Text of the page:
On Midnight Wings Online - Adrian Phoenix Page 0,1
of the odd scent on the shell casings he’d found in the blood-spattered hall, wondering again just what they had contained. “I don’t think normal rounds were used.”
“Dunno, padnat. They sure as hell look like normal rounds to me. Course there ain’t no telling what kind of load they-all contained.” Jack uncrossed his arms and held out his hand, revealing two skull-dented and compressed bullets cupped in his callused palm. “They just kinda worked their way outta the wounds. Ain’t never seen nightkind heal from bullets before. Weirdest goddamned sight.”
“Let me have the bullets.”
Jack stepped over to the bed and dumped them into Lucien’s waiting palm. A faint tree-sap, amber-like odor wafted from the small bits of mangled brass. Whatever the substance had been, it seemed to be capable of slowing, perhaps even halting, a vampire’s natural ability to heal. Even a True Blood’s.
Remembering what he’d felt when he’d reached for Dante’s mind back at the club—a psionic flatline that had sheeted Lucien’s soul in black ice until he’d finally detected a low, ebbing life force absent of any healing spark—he once again felt the urgent desire to unsheathe his wings and vault into the sky.
He needed to find Dante before it was too late. Before destiny twisted in on itself and became fate.
“Tee-Tee? Heather?” Jack asked. “You think they were in the back of that van those assholes were trying to put Annie into?”
Tee-Tee. Jack and the other mortal members of Inferno had tagged their nightkind frontman with the affectionate nickname because, at five-nine, Dante was shorter than the rest of the band. Petit. Little one. Tee-Tee. And with Dante also the youngest, at nearly twenty-four, the name pulled double duty.
Young in years, perhaps, but not in hard and brutal experience. Dante was the last surviving member of a secret, decades-long project co-run by the FBI and the Shadow Branch—a government black ops division that answered to no one and didn’t officially exist. Project Bad Seed had been devoted to the development and study of sociopaths. But in truth the goal had been to create, then control them.
And being the only nonhuman subject in the project, Dante had garnered special attention. Had been shoved with cool deliberation beyond boundaries no human subject would’ve survived. Just to see if he could.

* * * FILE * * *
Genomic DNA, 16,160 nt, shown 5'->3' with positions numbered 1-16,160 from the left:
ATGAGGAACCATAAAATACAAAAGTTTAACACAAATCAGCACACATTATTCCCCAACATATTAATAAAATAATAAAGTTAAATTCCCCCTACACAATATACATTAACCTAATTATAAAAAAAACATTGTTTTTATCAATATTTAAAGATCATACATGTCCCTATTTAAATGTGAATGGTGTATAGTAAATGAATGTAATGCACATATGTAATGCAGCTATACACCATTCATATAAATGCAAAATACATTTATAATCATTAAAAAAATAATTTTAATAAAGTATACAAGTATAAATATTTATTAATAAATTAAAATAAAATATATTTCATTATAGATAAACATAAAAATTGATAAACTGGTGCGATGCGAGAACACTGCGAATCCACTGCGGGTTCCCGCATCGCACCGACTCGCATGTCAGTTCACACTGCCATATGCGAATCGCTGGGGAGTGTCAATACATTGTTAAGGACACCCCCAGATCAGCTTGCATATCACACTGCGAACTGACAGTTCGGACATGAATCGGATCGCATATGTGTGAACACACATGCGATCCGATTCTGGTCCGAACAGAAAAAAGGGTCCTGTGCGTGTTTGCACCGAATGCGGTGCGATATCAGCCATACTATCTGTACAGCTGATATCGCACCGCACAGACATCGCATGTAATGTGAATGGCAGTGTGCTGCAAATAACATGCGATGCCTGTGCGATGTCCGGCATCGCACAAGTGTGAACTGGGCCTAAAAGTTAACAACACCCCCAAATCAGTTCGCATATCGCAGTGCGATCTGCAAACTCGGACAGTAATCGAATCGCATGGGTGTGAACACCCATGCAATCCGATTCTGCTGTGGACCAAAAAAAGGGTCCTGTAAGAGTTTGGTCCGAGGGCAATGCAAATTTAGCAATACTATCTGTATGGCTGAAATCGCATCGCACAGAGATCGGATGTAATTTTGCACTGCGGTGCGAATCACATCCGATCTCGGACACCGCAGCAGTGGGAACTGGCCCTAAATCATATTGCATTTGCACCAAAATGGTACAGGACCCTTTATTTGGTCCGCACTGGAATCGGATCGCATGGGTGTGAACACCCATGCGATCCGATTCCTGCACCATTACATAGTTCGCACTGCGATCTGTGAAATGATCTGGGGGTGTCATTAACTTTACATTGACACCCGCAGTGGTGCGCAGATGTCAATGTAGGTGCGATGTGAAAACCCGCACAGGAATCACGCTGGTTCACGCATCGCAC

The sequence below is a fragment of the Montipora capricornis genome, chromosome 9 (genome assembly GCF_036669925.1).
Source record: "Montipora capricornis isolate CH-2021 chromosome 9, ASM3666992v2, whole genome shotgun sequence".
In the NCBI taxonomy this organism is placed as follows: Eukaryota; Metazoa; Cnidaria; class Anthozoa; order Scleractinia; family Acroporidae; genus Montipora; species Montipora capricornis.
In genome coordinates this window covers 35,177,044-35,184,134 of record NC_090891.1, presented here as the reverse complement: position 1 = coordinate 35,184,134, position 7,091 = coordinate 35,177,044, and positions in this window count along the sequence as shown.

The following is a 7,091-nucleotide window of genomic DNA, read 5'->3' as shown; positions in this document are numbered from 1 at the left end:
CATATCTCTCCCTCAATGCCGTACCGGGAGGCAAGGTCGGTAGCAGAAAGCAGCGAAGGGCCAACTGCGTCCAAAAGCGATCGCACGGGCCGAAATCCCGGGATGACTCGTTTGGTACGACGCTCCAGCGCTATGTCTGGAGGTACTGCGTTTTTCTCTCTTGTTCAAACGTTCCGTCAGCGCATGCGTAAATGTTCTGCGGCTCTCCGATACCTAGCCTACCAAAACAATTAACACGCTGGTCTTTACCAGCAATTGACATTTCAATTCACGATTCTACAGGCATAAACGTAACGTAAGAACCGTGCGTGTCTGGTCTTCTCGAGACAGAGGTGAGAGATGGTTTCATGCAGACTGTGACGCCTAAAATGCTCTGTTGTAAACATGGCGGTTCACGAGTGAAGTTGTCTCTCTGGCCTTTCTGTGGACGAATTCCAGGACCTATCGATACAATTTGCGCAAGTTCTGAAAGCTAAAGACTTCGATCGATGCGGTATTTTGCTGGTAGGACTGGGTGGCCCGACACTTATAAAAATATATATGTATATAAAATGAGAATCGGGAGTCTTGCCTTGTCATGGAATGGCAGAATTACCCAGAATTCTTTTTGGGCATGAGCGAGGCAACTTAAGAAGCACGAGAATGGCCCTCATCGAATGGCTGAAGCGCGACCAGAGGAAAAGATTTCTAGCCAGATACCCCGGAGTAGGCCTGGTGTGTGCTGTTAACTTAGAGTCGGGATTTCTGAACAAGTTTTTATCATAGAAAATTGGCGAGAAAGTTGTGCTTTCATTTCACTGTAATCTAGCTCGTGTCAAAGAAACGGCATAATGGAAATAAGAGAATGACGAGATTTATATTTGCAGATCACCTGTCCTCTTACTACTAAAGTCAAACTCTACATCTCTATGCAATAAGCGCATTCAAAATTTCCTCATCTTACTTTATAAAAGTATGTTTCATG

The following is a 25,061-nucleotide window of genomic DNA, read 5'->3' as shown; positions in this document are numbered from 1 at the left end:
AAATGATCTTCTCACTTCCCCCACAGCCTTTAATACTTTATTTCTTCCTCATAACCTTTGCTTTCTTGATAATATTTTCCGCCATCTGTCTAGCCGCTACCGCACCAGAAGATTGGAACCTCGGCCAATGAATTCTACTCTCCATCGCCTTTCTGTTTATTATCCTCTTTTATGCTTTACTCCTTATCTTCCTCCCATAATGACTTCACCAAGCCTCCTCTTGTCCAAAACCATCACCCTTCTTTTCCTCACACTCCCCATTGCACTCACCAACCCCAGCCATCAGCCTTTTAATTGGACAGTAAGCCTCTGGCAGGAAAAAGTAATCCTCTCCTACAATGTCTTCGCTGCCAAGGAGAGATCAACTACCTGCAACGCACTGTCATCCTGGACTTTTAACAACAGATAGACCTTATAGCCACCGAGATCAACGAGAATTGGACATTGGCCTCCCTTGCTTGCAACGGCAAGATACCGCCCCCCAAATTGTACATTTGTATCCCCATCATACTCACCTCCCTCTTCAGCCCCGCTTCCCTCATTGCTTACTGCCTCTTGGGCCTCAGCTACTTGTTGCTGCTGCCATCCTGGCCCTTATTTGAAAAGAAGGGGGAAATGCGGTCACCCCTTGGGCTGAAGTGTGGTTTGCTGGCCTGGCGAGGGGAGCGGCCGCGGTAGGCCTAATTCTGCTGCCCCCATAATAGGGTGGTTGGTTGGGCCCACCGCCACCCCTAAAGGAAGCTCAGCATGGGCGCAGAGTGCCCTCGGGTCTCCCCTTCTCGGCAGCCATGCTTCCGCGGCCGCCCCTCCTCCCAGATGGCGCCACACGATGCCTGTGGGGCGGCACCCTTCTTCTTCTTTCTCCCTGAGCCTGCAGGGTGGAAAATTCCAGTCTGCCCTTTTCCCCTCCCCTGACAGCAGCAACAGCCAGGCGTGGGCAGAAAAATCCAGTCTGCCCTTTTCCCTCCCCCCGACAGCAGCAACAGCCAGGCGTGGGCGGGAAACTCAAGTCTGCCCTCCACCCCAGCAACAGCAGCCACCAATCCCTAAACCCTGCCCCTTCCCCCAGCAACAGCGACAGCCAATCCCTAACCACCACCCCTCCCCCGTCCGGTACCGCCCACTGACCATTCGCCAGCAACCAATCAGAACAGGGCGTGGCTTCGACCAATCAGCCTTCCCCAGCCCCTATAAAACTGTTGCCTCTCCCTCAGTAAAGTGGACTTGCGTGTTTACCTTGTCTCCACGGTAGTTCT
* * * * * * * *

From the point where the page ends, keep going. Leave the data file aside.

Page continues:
Dante had been placed in the worst foster homes available, shuffled around constantly; everything and everyone he’d ever cared about or loved had been systematically stripped from him. Human monsters had fragmented and buried his memories, implanted deadly programming.
The muscle ticked in Lucien’s jaw again. He’d flown away from New Orleans on a sultry July night unaware that he wouldn’t return for eighteen years, unaware that Genevieve, his dark-haired belle femme, was pregnant, unaware that she would soon fall into cold and curious hands, or that their son—born vampire and Fallen—would be birthed into an experiment of unthinkable design.
Dante had escaped, his heart and mind scarred and damaged, haunted by things he couldn’t even remember. Yet he led his household and Inferno with skill and focus, with quiet strength, fierce devotion, and stubborn will.
And I have failed at every turn to keep him safe.
“Lucien?” Jack’s concerned voice scattered Lucien’s dark thoughts, returning him to the bedroom and the unconscious girl he sat beside. “You okay, you?”
Lucien frowned. “Fine. Why do you ask?”
“No reason, really—other than the fact that you’re getting blood all over the floor,” Jack replied, tapping a finger against the back of his own hand, and pointedly arching one dark blond eyebrow.
Lucien’s frown deepened when he looked down and saw drops of blood speckling the oak planks. He became aware of a distant, prickling pain. Exhaling in exasperation, he unclenched his hands, pulling his thick black talons free of his blood-slicked palms.
“Well. Perhaps fine isn’t completely accurate,” Lucien amended.
“King of the understatement. Here, you. Catch.”
Glancing up, Lucien snagged the bloodstained washcloth Jack tossed at him, then busied himself wiping his palms and talons semiclean. The punctures were already healing, the pain nearly gone. His unbound waist-length hair brushed against his back and sides with the movement, soft as silk against his bare skin. He’d left his shirt behind on the club’s roof when he’d taken to the sky—not caring in the slightest that it had still been daylight or that he might be seen.
Tossing the washcloth back to Jack, Lucien curved his lips into what he hoped was a reassuring smile, but when Jack’s dubious expression remained stubbornly in place, he decided to shift the drummer’s attention elsewhere.